Swanhunter is an Opera North/The Wrong Crowd co-production composed by Jonathan Dove with a libretto by Alasdair Middleton.
Rachel Canning’s simple but effective set consists of tents by a campfire with a project of distant mountains beyond at twilight (though these darken and lighten throughout the piece). The supporting actors stretch and limber up before the dramatic entrance of Lemminkäinen (the very able Adrian Dwyer) in a fur hat, thick overcoat and gloves.
He sings to his mother (a powerful Ann Taylor) of his quest for a wife from the North and is rebuked by her. But he sticks his knife into a wooden door and tells her it will bleed if he dies but has no fear of death, love conquers all. His journey is told through inventive puppetry using a doll for the protagonist and the tents serve as ascents and descents of his climbs.
When he arrives he is met by the dogs of the North, a cute pair of bulldogs who sniff him out but they are placated by his winning ways, putting them both to sleep. Throughout there is a clarity of diction giving the piece and accessibility for all, both young and old, opera expert and novice. He sees his object of desire in the form of a girl silhouetted in one of the tents but Louhi (a resplendent Rebecca Afonwy-Jones) plays the role of task-master, testing his devotion. His first task, then, is to hunt the devil’s elk which is depicted with more wonderful puppetry and atmospheric lighting.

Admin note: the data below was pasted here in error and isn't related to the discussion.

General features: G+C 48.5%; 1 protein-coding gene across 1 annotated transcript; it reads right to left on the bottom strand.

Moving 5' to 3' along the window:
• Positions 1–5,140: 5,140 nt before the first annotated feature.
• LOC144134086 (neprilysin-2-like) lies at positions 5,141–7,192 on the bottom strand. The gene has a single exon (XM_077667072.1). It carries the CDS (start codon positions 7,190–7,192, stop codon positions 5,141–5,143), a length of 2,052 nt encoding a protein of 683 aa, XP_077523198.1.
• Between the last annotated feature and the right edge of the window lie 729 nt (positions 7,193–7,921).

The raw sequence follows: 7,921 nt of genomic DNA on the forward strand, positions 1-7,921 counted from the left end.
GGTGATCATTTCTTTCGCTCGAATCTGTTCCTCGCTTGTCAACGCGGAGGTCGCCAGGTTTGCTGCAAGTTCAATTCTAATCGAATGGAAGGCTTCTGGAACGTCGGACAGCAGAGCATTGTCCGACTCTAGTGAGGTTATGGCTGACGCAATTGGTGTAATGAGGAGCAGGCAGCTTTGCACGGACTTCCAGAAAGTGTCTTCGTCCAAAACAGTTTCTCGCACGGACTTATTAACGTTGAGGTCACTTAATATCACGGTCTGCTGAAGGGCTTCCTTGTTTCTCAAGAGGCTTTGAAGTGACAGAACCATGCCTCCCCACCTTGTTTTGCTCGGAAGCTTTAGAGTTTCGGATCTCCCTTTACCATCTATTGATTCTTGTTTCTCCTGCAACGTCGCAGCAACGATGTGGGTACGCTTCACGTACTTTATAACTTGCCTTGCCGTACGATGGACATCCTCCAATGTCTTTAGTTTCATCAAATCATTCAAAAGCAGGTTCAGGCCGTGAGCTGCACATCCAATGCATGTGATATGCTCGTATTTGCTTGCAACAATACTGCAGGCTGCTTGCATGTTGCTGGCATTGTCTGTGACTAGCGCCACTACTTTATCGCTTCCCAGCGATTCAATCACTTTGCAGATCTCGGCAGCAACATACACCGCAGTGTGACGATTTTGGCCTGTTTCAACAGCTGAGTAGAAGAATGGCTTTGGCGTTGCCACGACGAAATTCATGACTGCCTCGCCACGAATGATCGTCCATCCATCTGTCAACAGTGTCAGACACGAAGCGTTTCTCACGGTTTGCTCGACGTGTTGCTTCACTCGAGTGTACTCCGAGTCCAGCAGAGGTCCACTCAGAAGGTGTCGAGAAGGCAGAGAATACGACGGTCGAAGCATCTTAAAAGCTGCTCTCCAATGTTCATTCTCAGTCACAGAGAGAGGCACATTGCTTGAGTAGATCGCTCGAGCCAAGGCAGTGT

We then flashback to his mother, waiting patiently by the knife in the door back home. Ann Taylor performs a rich soprano in response to Dwyer’s baritone, also played with verve and veracity. Despite completing his mission Louhi then sets him another: to ride the devil’s horse. So we are treated to a visually stunning huge brass breast-plated horse puppet announced with an alarming trombone. Once more, despite his success in fulfilling the task, he is sent out again, this time to shoot the swan on death’s river.
So as not to be a spoiler I’ll end my narrative here but suffice it to say that the action has Wagnerian overtones and is deeply moving. Its content speaks of death and rebirth and the form of puppetry and performance are both at the top of their game. A wonderfully magical and cathartic piece that is truly immersive and particularly profound. The Wrong Crowd excel at superb storytelling that makes us all identify with and feel for the characters and allow a suspension of disbelief to make the use of props and puppetry even more imaginative.
Photos: Richard Davenport
Reviewer: Rich Jevons